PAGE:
THE time has passed for Australia to build large nuclear plants, but it could still make use of small modular reactors to power industry. This is the view of nuclear expert Ziggy Switkowski, who told lawmakers the country’s ban on nuclear energy should be repealed.
Switkowski, who led a government review of nuclear power in 2006, appeared as an expert witness before the Standing Committee on Environment and Energy on 29 August. The committee has been tasked by government to investigate the prerequisites for nuclear energy in Australia. The country has a long-running bipartisan moratorium on the use of nuclear power despite being the world’s third-largest producer of uranium.
Switkowski, former Chairman of the Australian Nuclear Science and Technology Organisation (ANSTO), said such bans should be removed even if Australia decides not to press ahead with the use of new reactors. In his 2006 report he flagged that if the Australian Government were to support nuclear power, it would have to establish a regulator first, and predicted it would take 15 years to bring nuclear to the grid.
“I think the window for large gigawatts of nuclear generators has now closed for Australia,” he told the committee.
“Will there be an opportunity for small-to-medium moderate reactors? I think there will be, especially in regional Australia to power small towns up to 100,000 population, to support mining sites and desalination plants. But we won’t know until the small modular reactors are deployed in quantity and that’s unlikely to happen for another ten or so years,” said Switkowski, according to The Australian.
He noted that even if Australia doesn’t press ahead with use of nuclear power it should repeal its moratorium.
“We really should not be making decisions in 2019 based on legislation passed in 1999 reflecting the views of 1979,” he said.
His views echo the conclusions of a Royal Commission report published in 2016 by the South Australian Government, which recommended removing federal prohibitions on nuclear power to allow it “to contribute to a low-carbon electricity system, if required.”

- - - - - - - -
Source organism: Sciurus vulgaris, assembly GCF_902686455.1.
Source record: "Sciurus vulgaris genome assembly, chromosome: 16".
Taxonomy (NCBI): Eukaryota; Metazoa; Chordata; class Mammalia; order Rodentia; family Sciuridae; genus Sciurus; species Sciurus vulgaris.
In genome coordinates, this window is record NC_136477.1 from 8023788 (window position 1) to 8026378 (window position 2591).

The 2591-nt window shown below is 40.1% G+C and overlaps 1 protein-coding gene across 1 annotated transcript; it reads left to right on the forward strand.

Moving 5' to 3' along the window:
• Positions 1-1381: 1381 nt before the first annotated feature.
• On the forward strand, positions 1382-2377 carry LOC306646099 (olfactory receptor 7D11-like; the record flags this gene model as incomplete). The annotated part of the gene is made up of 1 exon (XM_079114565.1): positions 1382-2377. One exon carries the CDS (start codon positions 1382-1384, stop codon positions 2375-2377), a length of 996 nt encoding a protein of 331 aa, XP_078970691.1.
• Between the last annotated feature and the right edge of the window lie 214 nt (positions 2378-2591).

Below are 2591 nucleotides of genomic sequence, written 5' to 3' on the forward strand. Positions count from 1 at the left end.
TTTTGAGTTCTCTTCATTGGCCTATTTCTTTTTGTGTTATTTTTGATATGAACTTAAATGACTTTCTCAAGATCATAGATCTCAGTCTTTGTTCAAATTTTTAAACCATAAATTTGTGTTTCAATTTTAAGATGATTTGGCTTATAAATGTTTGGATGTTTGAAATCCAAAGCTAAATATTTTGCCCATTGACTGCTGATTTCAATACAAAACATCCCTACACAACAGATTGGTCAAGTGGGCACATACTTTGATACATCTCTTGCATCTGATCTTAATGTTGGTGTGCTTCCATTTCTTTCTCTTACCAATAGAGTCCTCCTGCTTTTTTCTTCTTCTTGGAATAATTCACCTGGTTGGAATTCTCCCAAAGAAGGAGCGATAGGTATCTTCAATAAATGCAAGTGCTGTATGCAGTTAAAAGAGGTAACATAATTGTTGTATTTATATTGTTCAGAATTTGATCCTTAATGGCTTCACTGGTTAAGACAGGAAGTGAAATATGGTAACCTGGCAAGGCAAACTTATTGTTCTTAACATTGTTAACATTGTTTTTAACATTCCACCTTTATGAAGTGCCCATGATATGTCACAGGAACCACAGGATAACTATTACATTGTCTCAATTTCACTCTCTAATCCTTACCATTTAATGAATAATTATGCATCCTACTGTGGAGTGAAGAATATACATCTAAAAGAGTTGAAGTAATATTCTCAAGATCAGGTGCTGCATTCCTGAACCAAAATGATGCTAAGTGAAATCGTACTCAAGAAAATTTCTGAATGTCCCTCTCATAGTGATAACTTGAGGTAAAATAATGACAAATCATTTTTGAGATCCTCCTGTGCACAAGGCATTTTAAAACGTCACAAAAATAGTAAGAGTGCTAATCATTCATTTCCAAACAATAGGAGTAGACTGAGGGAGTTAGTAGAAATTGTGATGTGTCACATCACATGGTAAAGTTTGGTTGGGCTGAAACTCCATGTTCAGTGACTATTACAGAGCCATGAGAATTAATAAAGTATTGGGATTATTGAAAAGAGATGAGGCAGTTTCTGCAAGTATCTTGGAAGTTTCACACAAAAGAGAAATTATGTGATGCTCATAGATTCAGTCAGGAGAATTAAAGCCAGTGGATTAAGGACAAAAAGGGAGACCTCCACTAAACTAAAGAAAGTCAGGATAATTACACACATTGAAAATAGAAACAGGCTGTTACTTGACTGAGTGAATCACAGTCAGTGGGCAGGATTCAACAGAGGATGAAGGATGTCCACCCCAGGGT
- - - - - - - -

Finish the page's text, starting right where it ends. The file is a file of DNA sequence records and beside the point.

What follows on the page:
“In theory, the phasing out of coal-fired power stations and the phasing in of nuclear reactors could make a lot of sense,” Switkowski said.
Ahead of its first public hearing, committee Chair Ted O’Brien said the enquiry would have to answer three basic questions about nuclear energy: is it feasible, suitable and palatable.
“To be feasible, it would have to stack up on economic, technological and capability grounds,” O’Brien said. “To be suitable, it would have to make sense on environmental, safety and security grounds. And to be palatable, there would have to be an appetite among the Australian people.”
Switkowski said that Australia is suited to a nuclear rollout as it has a technologically capable workforce and strong environmental standards. He noted that the role of government should be to produce a coherent national energy strategy that is technologically agnostic, balances cost with resilience and risk, meets emissions targets and restores energy as a source of national competitive advantage, The Guardian reports.
In 2018, mines in Australia were responsible for 12% of global uranium output, according to figures from the World Nuclear Association. Despite this mineral wealth, public opposition and an abundance of cheap coal and gas has stood in the way of the development of nuclear power.